Fall 2020 vol 10 no 4

When we were publishing  our Summer 2020 issue, we imagined that by the fall issue we’d be done with the pandemic and all its themes. Not so. In Buenos Aires, Carlos Gamerro surveys the “pleasures of the pestilence” in a sweep of literary and cinematic manifestation and finds them wanting. His essay is followed by two more creative non-fictions: an imaginative document of a Rohingya trucker and jade trader in the China-Burma borderlands, and an excerpt from Jacqueline Goldberg’s remarkable autofiction about writing in, with, a body in permanent motion.

The poems speak for themselves, each with their original language humming under the English translation. Two of the poets made their first contact with their translator in IWP’s translation workshop in the fall of 2019;  a different wind brought us the combative poem from Romania.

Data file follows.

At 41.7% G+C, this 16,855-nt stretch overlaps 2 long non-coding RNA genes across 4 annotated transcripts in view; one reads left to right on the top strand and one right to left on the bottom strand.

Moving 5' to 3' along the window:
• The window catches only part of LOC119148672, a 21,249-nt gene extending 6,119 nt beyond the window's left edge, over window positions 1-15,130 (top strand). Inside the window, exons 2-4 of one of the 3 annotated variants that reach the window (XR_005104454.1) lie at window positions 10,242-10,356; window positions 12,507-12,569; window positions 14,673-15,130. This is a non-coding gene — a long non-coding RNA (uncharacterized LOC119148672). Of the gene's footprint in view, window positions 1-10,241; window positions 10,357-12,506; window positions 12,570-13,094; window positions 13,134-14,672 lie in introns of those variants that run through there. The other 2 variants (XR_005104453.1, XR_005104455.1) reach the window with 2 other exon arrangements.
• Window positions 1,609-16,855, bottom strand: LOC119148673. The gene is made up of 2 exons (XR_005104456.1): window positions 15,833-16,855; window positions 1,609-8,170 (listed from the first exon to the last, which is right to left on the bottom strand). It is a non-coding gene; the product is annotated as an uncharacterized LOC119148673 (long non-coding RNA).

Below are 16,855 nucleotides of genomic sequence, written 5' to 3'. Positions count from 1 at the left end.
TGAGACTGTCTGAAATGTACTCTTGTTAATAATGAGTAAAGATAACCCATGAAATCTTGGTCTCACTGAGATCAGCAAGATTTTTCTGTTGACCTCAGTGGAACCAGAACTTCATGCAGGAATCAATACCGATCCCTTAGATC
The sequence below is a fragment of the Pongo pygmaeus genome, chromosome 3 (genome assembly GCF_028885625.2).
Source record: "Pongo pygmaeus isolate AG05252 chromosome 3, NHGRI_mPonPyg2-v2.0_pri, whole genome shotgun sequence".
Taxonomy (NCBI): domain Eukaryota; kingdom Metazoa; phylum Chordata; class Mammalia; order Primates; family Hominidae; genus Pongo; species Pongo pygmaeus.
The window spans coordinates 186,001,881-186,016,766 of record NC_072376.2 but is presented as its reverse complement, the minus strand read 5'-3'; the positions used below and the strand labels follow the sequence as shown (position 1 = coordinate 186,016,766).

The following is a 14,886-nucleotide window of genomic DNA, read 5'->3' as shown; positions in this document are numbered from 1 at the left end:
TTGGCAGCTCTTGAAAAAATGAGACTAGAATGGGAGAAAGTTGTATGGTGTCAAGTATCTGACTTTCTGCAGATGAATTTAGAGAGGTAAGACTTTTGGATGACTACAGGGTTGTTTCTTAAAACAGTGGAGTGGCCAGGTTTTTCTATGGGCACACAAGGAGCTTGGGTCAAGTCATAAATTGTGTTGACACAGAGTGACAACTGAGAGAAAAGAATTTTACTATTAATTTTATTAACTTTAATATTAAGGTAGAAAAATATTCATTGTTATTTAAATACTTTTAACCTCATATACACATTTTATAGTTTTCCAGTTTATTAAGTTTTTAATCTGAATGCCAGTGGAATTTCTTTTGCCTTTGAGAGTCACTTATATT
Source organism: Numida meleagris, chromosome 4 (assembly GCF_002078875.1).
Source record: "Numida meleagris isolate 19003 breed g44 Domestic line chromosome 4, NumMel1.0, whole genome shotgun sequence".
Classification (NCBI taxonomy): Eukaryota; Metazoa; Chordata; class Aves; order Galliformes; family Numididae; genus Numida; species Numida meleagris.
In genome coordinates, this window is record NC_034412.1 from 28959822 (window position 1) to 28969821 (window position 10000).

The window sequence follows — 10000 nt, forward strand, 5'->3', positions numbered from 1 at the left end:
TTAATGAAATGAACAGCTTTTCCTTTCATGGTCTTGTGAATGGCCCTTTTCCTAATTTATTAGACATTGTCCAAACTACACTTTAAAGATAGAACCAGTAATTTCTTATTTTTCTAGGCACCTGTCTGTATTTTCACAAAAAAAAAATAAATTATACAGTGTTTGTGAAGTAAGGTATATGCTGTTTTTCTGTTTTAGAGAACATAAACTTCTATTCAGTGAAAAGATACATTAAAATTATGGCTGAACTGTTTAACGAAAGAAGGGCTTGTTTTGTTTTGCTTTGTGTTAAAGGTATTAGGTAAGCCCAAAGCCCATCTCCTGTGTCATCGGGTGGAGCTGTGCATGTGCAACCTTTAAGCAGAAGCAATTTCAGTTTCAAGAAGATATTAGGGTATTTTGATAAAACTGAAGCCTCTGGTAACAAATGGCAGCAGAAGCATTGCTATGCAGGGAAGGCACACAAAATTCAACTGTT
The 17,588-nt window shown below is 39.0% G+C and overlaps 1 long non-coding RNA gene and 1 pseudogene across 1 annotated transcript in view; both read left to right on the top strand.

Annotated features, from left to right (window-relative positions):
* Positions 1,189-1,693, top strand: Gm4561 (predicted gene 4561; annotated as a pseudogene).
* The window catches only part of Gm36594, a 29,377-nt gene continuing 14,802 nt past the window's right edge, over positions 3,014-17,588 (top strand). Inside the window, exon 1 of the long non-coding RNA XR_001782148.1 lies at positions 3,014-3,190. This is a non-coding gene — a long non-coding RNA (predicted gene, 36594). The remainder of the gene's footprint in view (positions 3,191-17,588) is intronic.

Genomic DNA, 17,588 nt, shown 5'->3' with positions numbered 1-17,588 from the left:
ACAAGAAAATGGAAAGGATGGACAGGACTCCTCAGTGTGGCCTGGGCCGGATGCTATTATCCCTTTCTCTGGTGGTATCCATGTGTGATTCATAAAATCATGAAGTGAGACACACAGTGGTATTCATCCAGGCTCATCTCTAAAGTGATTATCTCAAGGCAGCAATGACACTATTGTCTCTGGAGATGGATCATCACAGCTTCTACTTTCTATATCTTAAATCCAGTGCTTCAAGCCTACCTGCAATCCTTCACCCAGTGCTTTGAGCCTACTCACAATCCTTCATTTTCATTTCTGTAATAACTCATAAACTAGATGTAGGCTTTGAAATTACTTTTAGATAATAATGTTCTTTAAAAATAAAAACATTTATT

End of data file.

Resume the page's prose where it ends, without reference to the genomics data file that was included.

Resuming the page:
Hajar Bali’s story gently renders kafkaesque a domestic scene in Algiers. And the storyteller in Djarah Kan’s  ”My Father, the Scafista” maps the brutal traffic across the Mediterranean, from Libya to Italy, as a descriptor and as a headspace.

To conclude, a review of a just-out volume covering the history of the Neustadt Prize for International Literature, awarded every October-- right around now.

--The Editors

Iowa City, October 2020


"The Pleasures of Pestilence" by Carlos Gamerro, translated by Ian Barnett

"Cirrus" by Thawda Aye Lei, translated by author with Kaylee Lockett

Excerpt from Book of Tremors by Jacqueline Goldberg, in Bill Blair's translation


Three Poems by Tautvyda Marcinkevičiūtė, in Caroline Froh's translation

": Note Recorded in 1990" by Manuel Becerra, in Kathleen Archer's translation

"Lonesome Hearts' War" by Marius Ianus, in  Liviu Martinescu's translation


"The Little Watermelon Seed" by Hajar Bali, In Keenan Walsh's translation

"My Father, the Scafista" by Djarah Kan, in Julia Conrad's translation

Book Review

Daniel Simon,ed.,Dispatches from the Republic of Letters, reviewed by Jan Steyn